Look back on our work in Haiti over the years: 

If you want to volunteer your skills, join our community of linguists here:

Written by Danielle Moore, Communications and Engagement officer for CLEAR Global. Interview responses by Jean Bellefleur, Haitian Creole translator for TWB, part of CLEAR Global.

Community response: India’s COVID-19 crisis

Community response: India’s COVID-19 Crisis

Translators improve lives by translating lifesaving information for people who speak marginalized languages. Those who volunteer as part of the Translators without Borders (TWB) community have a range of experiences and skills. They share our vision of a world where knowledge knows no language barriers. We are grateful for all our translators, and we love sharing their stories.

Health, gender, equity, emergency 

At each stage of the COVID-19 crisis, our community responded with vital translations, voiceovers, and captions in the languages people understand. Over 190 million cases of COVID-19 have been confirmed worldwide, and 32,737,939 of these are in India at the time of publication. There, the world watched India battle an oxygen shortage in tandem with a surge of infections. We translated vital information to help keep people safe from the virus. Now, a vaccination drive is underway to inoculate the population. But experts are concerned about a gender gap, as “government data shows 6% fewer women are getting vaccinated.” This is especially problematic in rural India where there is less internet access and more hesitation or fear around the vaccine, especially among women.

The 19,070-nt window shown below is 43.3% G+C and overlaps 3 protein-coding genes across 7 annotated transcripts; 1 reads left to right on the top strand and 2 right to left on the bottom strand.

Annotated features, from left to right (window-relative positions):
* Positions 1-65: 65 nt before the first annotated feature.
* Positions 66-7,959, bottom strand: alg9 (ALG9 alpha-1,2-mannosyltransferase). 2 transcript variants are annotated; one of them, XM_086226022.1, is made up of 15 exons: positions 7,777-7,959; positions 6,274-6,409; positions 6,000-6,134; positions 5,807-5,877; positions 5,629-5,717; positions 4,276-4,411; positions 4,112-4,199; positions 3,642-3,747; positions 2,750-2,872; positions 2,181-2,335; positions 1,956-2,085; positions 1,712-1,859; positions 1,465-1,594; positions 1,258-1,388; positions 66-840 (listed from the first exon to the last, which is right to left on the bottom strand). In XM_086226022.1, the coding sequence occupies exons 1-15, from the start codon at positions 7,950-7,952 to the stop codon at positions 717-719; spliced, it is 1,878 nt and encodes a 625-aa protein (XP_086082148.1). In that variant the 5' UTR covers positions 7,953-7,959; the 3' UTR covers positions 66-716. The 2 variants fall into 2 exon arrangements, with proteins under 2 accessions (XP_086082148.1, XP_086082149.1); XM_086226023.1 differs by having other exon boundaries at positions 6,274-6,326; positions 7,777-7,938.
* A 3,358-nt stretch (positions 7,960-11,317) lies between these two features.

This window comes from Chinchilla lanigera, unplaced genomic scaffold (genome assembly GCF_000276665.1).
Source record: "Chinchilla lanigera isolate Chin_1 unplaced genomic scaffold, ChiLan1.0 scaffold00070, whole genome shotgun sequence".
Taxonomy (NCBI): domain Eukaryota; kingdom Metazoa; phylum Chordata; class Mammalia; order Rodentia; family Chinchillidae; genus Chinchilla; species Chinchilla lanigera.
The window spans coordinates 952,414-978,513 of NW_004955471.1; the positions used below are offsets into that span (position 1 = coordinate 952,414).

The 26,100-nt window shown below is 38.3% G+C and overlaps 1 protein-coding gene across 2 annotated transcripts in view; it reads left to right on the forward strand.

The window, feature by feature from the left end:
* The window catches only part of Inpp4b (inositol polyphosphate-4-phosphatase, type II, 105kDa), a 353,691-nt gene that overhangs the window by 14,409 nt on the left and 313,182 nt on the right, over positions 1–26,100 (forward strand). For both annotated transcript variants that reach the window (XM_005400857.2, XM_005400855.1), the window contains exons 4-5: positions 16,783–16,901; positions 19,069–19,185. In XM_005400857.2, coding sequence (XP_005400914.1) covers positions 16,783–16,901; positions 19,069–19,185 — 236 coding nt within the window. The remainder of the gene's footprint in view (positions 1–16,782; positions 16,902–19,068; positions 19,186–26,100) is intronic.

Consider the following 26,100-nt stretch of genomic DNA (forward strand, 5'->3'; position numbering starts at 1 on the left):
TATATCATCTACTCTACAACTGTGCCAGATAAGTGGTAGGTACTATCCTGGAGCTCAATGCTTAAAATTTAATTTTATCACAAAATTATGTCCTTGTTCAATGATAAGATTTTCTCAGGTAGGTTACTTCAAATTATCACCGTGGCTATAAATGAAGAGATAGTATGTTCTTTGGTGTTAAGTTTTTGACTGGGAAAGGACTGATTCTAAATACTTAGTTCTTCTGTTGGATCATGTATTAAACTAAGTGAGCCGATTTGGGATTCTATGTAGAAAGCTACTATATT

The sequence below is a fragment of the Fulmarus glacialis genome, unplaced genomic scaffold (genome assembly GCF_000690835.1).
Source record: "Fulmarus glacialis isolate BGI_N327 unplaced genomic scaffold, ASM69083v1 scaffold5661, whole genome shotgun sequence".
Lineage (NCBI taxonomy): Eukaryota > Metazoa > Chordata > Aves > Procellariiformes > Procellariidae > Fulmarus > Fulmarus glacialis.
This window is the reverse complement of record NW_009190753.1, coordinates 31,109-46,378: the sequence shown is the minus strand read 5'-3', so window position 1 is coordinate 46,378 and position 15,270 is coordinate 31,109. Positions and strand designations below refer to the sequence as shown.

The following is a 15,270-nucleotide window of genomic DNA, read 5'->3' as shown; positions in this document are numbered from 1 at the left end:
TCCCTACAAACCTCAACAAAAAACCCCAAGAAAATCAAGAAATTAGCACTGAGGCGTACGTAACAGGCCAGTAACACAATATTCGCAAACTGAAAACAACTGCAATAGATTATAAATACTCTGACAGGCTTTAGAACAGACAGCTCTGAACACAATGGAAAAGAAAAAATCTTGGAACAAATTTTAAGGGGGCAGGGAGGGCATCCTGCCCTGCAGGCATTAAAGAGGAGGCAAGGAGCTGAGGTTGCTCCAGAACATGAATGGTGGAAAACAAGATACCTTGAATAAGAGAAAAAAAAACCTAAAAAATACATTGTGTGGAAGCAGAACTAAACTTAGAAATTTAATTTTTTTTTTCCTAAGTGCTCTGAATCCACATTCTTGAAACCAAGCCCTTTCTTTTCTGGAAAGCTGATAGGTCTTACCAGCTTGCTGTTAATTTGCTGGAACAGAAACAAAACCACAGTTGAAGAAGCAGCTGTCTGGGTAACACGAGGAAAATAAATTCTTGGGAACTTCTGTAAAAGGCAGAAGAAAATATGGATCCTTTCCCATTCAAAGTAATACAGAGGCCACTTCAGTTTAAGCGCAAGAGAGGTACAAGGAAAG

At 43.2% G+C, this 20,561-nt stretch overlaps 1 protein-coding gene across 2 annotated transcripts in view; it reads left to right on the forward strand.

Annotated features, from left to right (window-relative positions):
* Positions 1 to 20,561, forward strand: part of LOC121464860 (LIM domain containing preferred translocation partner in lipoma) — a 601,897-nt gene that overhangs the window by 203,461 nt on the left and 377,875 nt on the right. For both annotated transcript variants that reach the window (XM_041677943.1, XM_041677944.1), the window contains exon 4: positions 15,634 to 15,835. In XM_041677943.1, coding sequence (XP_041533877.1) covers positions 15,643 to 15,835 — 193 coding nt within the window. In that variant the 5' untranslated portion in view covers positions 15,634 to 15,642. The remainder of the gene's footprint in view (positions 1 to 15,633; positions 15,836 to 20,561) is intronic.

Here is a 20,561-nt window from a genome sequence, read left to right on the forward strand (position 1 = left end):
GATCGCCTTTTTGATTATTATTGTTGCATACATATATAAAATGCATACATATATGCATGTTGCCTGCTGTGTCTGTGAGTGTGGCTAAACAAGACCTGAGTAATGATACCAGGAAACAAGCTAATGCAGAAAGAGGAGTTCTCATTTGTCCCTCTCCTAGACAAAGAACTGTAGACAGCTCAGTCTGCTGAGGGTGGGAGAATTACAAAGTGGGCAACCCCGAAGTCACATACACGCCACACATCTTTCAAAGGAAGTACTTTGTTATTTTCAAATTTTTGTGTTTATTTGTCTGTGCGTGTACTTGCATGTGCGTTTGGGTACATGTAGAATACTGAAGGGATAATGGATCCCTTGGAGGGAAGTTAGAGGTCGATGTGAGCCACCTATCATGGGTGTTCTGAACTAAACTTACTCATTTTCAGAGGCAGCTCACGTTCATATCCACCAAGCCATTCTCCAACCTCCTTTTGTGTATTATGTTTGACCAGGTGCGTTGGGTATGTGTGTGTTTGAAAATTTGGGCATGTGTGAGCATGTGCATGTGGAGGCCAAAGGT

“I feel translation makes a huge difference since even in India, many people from remote areas could not initially access the COVID health and vaccination resources made available by the government, either because of not having the means or not being able to use the English platform due to a language barrier.”

Chinmay Rastogi, TWB Hindi Language Associate